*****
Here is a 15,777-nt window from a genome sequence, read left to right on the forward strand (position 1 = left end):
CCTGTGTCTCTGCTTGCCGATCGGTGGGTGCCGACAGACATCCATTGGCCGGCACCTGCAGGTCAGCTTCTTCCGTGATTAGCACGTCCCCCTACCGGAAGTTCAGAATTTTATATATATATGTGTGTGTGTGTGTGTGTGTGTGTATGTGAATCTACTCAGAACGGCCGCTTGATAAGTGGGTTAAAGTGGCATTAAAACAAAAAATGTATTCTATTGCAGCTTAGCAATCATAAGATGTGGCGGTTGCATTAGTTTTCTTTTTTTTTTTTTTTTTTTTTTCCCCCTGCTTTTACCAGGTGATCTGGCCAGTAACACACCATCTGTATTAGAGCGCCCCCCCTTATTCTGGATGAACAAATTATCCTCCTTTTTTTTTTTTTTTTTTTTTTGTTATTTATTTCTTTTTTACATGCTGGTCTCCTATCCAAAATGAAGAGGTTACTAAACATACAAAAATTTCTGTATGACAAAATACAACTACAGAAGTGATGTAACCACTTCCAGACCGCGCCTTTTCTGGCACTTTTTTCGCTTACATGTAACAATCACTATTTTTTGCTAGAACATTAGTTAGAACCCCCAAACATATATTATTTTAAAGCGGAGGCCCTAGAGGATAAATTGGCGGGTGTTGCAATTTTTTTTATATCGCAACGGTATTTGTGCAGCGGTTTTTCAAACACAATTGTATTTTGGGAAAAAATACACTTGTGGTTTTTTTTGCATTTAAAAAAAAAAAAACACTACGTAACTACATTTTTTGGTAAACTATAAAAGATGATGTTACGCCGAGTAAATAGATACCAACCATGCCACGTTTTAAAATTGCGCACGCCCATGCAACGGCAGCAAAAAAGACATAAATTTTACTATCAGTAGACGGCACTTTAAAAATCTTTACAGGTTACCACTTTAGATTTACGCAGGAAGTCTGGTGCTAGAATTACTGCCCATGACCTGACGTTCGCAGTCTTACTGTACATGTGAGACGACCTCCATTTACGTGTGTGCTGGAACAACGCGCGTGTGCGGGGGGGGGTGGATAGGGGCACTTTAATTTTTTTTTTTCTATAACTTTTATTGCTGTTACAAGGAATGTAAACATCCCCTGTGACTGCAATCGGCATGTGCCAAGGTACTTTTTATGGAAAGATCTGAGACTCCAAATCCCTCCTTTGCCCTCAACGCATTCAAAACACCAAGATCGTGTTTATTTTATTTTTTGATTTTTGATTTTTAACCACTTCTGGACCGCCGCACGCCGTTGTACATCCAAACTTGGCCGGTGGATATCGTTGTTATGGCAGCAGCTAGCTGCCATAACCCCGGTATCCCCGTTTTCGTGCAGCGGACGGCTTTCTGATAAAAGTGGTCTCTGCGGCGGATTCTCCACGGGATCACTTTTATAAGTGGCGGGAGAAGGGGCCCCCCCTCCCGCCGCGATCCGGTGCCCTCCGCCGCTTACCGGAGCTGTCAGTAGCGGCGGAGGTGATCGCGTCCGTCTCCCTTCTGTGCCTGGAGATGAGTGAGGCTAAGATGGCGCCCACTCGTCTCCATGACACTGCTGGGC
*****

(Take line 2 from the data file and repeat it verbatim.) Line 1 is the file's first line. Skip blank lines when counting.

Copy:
CCTGTGTCTCTGCTTGCCGATCGGTGGGTGCCGACAGACATCCATTGGCCGGCACCTGCAGGTCAGCTTCTTCCGTGATTAGCACGTCCCCCTACCGGAAGTTCAGAATTTTATATATATATGTGTGTGTGTGTGTGTGTGTGTGTATGTGAATCTACTCAGAACGGCCGCTTGATAAGTGGGTTAAAGTGGCATTAAAACAAAAAATGTATTCTATTGCAGCTTAGCAATCATAAGATGTGGCGGTTGCATTAGTTTTCTTTTTTTTTTTTTTTTTTTTTTCCCCCTGCTTTTACCAGGTGATCTGGCCAGTAACACACCATCTGTATTAGAGCGCCCCCCCTTATTCTGGATGAACAAATTATCCTCCTTTTTTTTTTTTTTTTTTTTTTGTTATTTATTTCTTTTTTACATGCTGGTCTCCTATCCAAAATGAAGAGGTTACTAAACATACAAAAATTTCTGTATGACAAAATACAACTACAGAAGTGATGTAACCACTTCCAGACCGCGCCTTTTCTGGCACTTTTTTCGCTTACATGTAACAATCACTATTTTTTGCTAGAACATTAGTTAGAACCCCCAAACATATATTATTTTAAAGCGGAGGCCCTAGAGGATAAATTGGCGGGTGTTGCAATTTTTTTTATATCGCAACGGTATTTGTGCAGCGGTTTTTCAAACACAATTGTATTTTGGGAAAAAATACACTTGTGGTTTTTTTTGCATTTAAAAAAAAAAAAACACTACGTAACTACATTTTTTGGTAAACTATAAAAGATGATGTTACGCCGAGTAAATAGATACCAACCATGCCACGTTTTAAAATTGCGCACGCCCATGCAACGGCAGCAAAAAAGACATAAATTTTACTATCAGTAGACGGCACTTTAAAAATCTTTACAGGTTACCACTTTAGATTTACGCAGGAAGTCTGGTGCTAGAATTACTGCCCATGACCTGACGTTCGCAGTCTTACTGTACATGTGAGACGACCTCCATTTACGTGTGTGCTGGAACAACGCGCGTGTGCGGGGGGGGGTGGATAGGGGCACTTTAATTTTTTTTTTTCTATAACTTTTATTGCTGTTACAAGGAATGTAAACATCCCCTGTGACTGCAATCGGCATGTGCCAAGGTACTTTTTATGGAAAGATCTGAGACTCCAAATCCCTCCTTTGCCCTCAACGCATTCAAAACACCAAGATCGTGTTTATTTTATTTTTTGATTTTTGATTTTTAACCACTTCTGGACCGCCGCACGCCGTTGTACATCCAAACTTGGCCGGTGGATATCGTTGTTATGGCAGCAGCTAGCTGCCATAACCCCGGTATCCCCGTTTTCGTGCAGCGGACGGCTTTCTGATAAAAGTGGTCTCTGCGGCGGATTCTCCACGGGATCACTTTTATAAGTGGCGGGAGAAGGGGCCCCCCCTCCCGCCGCGATCCGGTGCCCTCCGCCGCTTACCGGAGCTGTCAGTAGCGGCGGAGGTGATCGCGTCCGTCTCCCTTCTGTGCCTGGAGATGAGTGAGGCTAAGATGGCGCCCACTCGTCTCCATGACACTGCTGGGC